American Literature of the Sea and Great Lakes

MAURY, MATTHEW FONTAINE (1806-1873). The 1855 publication of Matthew Fontaine Maury’s Physical Geography of the Sea inaugurated the distinct discipline of oceanography, but earlier essays under the pseudonym “Harry Bluff” helped shape reform of the antebellum U.S. Navy. Born in Fredericksburg, Virginia, Maury pursued a career as an officer in the U.S. Navy that led to his appointment as superintendent of the National Observatory in Washington, D.C. Maury’s greatest contribution to literature was an oblique one: his research leading to the 1851 publication of his Whale Chart and Explanations and Sailing Directions to Accompany the Wind and Current Charts inspired Herman Melville’s* chapter “The Chart” in Moby-Dick* (1851).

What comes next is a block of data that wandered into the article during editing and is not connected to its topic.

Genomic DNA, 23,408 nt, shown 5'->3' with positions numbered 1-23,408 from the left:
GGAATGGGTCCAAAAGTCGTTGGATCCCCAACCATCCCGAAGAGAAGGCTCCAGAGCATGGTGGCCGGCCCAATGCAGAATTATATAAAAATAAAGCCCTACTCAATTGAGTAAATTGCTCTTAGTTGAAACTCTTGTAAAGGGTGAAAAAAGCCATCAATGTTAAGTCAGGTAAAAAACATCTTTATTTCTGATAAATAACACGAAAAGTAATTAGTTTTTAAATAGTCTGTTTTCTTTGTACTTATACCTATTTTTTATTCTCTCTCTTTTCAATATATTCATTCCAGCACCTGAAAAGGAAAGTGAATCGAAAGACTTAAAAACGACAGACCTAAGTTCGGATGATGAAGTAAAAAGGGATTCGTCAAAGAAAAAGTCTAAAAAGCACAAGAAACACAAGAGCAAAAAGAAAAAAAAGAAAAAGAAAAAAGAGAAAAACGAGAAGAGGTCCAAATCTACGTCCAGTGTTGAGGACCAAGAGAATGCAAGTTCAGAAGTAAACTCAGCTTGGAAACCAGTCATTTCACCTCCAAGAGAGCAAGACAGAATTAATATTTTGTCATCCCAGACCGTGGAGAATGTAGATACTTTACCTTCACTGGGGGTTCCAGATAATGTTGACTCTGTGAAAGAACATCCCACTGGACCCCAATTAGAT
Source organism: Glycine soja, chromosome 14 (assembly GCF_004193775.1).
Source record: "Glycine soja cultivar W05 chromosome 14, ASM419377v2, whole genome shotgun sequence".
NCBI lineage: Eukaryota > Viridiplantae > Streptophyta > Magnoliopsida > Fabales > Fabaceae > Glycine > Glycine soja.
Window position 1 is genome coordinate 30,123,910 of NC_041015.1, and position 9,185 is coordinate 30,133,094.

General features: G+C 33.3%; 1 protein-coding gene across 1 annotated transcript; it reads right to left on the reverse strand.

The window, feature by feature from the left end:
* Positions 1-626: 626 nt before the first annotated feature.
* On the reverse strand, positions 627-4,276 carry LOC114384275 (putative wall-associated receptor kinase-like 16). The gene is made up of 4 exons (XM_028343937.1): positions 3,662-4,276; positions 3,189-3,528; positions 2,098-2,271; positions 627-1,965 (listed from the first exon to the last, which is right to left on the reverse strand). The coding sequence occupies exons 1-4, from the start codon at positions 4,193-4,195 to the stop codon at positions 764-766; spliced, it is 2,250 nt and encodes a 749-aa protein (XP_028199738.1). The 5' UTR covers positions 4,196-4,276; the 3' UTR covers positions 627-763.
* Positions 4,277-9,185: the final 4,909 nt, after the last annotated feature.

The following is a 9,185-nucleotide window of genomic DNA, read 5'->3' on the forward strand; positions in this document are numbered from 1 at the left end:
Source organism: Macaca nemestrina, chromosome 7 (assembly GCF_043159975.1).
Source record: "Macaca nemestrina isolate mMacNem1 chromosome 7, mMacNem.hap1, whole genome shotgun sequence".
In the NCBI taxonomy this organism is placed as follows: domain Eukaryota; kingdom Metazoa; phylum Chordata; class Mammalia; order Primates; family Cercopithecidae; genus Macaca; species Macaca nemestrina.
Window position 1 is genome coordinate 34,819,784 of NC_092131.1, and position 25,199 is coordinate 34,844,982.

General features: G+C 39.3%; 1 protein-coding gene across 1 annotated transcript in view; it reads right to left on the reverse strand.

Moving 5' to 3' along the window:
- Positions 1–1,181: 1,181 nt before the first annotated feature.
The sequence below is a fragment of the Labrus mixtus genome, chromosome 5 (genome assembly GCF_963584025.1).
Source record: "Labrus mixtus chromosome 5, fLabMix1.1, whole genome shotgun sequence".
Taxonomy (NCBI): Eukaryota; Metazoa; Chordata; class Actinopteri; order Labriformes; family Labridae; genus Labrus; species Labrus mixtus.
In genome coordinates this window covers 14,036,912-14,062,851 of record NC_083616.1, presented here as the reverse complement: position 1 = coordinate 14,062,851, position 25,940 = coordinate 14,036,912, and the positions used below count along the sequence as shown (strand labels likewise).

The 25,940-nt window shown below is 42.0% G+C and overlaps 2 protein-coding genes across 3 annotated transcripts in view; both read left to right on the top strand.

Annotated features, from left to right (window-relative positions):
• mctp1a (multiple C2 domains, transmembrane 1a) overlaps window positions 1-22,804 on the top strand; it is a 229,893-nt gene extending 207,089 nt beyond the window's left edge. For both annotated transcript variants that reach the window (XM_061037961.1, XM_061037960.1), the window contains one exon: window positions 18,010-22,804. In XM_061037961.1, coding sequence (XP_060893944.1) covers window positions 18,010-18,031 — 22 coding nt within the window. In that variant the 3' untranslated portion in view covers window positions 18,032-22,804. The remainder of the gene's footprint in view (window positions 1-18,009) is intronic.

On the eve of the Civil War, Maury resigned from the U.S. Navy to enter the service of the Confederacy, first as a naval officer and later as a diplomat. In 1868 he returned to the United States to teach at the Virginia Military Institute, where he remained for the rest of his life. Charles Lee Lewis has written Matthew Fontaine Maury: The Pathfinder of the Seas (1927).

R. D. Madison